Since this initial evaluation, the ILI program has grown dramatically and matured considerably, now affecting a much larger number and broader variety of institutions and individuals. Recognizing the need to examine the expanded program and determine the extent to which ILI is succeeding-or failing, if that is the case-in its mission, NSF launched in 1994 a full-scale evaluation of the project, the results of which are the focus of this report.
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Evaluation Overview

As with all NSF program evaluations, the ILI study was primarily guided by three fundamental questions: Is the program achieving its goals? Is it making an impact? And are there ways in which it can be improved? Thus, the agency's Directorate for Education and Human Resources initiated the study as a means for Foundation administrators to gain insights concerning the overall status of the program, and in response to a congressional mandate. With passage of the Government Performance and Results Act of 1993, accountability based on evaluation of a program's consistent results is no longer merely desirable-it is the law. With federal funding for NSF activities on the rise, EHR is required to account to Congress and the Administration for the effectiveness of its programmatic activities.

Currently, dozens of EHR programs, as well as a number of SMET projects that NSF shares with other government agencies, are under thorough review. A variety of assessments of programs in the NSF portfolio (approximately 30 in number) are to be completed within the next several years by third party, outside contractors working under the supervision of EHR's Division of Research, Evaluation and Communication (REC).

The ILI evaluation was carried out by Westat, Inc., a Rockville, Maryland, research and consulting firm that has conducted many other federal program evaluations and research studies focusing on postsecondary education. A six-person team of science, mathematics, engineering, and technology educators who are knowledgeable about the ILI program was appointed to advise Westat in the design and conduct of the project and in the assessment of findings4 (Exhibit 1).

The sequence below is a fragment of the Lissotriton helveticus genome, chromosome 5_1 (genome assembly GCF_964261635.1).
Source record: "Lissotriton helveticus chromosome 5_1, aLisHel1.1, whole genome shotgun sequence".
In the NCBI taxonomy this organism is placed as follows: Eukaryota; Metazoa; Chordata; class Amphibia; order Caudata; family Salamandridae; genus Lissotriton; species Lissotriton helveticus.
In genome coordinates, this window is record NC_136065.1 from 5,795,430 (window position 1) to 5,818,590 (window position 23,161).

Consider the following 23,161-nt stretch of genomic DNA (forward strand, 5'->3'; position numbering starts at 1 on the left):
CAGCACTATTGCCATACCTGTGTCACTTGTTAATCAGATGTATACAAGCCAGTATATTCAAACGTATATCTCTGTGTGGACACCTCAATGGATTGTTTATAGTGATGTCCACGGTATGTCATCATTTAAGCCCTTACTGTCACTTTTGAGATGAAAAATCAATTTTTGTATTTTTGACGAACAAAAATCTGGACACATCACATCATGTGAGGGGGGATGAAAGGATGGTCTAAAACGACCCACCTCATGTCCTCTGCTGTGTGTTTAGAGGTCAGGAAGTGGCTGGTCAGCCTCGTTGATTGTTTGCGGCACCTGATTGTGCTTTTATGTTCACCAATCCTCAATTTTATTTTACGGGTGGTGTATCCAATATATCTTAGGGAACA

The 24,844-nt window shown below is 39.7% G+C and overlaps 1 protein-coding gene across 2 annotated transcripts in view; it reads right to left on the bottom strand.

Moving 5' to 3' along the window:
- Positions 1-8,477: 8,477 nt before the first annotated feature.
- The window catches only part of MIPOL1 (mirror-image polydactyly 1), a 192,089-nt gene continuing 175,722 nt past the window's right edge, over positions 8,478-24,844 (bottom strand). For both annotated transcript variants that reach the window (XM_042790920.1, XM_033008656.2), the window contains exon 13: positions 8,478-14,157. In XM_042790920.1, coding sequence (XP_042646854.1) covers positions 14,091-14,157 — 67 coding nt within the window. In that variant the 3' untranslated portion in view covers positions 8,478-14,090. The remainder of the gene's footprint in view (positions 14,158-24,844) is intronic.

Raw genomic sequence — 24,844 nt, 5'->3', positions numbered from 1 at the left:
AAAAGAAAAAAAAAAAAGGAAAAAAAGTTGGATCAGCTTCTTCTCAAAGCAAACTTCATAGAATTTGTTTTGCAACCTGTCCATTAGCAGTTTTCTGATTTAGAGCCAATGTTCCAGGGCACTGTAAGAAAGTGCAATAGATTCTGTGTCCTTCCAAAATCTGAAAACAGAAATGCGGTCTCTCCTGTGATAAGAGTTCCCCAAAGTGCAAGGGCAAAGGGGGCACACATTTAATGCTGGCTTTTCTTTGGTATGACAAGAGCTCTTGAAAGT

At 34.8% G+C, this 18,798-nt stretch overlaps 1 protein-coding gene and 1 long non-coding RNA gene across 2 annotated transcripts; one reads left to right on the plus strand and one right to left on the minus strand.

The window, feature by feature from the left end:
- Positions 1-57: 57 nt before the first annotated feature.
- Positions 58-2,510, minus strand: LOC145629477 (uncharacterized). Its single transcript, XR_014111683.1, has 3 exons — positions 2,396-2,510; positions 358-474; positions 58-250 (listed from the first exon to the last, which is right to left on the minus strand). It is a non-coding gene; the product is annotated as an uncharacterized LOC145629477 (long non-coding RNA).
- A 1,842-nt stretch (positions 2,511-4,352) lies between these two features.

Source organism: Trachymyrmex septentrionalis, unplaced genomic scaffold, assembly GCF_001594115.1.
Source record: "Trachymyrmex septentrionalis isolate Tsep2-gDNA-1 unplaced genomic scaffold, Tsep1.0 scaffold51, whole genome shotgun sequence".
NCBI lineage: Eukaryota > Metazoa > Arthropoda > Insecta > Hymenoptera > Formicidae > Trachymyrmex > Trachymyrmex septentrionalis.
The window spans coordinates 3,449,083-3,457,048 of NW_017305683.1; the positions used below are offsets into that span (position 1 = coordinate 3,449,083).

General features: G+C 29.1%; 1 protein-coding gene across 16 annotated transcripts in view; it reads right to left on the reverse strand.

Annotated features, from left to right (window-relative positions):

Exhibit 1.
The Team of Disciplinary Experts
Biology: Eric Thomas, Vice President of Academic Affairs, Mississippi Valley State University, Itta Bena, Mississippi 
Chemistry: Thomas C. Farrar, Professor of Physical Chemistry, University of Wisconsin, Madison, Wisconsin 
Engineering: Eleanor Baum, Dean of Engineering, Cooper Union, New York, New York 
Engineering Technology: George A. Timblin, Head, Department of Engineering and Advanced Technology, Central Piedmont Community College, Charlotte, North Carolina 
Mathematics: Anita Solow, Dean of Academic Affairs, DePauw University, Greencastle, Indiana 
Physics: James Parks, Director of Undergraduate Laboratories, University of Tennessee, Knoxville, Tennessee 
4"A reflection on the ILI Evaluation" by the ILI evaluation's team of disciplinary experts is presented in Appendix A.

The evaluators gathered the bulk of quantitative and qualitative information for the ILI evaluation during the 1995-96 academic year. Generally, the data collection was designed to shed light on whether the program has been successful in achieving its objectives during the past decade overall and how well it is meeting the needs of specific categories of undergraduate institutions-that is, two-year colleges and four-year institutions that grant either associate, baccalaureate, or graduate degrees.

The evaluation centered around the program's scope and coverage; its educational and research impacts at grantee institutions and on the larger academic, social, and commercial communities beyond those institutions; the effect of the program on individual ILI grant applicants, both successful and unsuccessful; and the extent to which the program is impacting K-12 students and teachers and how successful it has been in serving women, members of underrepresented minorities, and people with disabilities.

Throughout, the evaluators also sought to identify ways in which the program might be improved.

To address comprehensively these and other issues, the evaluation involved several information-gathering activities designed to provide both a broad and deep look at the extent to which the program is achieving its objectives (Exhibit 2).